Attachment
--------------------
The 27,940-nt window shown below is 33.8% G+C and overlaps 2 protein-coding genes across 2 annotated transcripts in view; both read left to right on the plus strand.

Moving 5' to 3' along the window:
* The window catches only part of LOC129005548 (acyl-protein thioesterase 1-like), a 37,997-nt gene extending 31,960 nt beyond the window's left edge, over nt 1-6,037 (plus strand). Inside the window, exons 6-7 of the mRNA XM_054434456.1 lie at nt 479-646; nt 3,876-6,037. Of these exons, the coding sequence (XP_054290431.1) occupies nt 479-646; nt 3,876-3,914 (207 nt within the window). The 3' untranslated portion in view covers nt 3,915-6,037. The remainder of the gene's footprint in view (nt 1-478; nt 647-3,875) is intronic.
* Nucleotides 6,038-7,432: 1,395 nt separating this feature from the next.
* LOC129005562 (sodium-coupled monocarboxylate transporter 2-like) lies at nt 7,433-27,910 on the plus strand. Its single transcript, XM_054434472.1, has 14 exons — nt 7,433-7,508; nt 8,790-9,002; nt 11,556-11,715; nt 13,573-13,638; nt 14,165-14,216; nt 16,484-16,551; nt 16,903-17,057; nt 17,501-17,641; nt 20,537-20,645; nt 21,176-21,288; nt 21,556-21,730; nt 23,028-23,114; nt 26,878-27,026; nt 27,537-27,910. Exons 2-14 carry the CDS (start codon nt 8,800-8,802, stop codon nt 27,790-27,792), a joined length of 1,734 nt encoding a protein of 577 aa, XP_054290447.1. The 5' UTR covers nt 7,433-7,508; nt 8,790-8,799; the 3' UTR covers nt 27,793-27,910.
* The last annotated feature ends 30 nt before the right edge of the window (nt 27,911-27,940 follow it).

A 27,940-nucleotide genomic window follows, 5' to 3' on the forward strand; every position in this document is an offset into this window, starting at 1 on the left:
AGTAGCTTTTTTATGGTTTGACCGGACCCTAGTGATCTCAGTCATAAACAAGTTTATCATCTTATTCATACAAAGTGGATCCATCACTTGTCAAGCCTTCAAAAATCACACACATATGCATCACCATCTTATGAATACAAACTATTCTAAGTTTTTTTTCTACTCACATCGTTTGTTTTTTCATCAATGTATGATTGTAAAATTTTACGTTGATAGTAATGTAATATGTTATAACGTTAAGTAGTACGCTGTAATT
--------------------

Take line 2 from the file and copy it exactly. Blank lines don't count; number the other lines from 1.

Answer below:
Moving 5' to 3' along the window: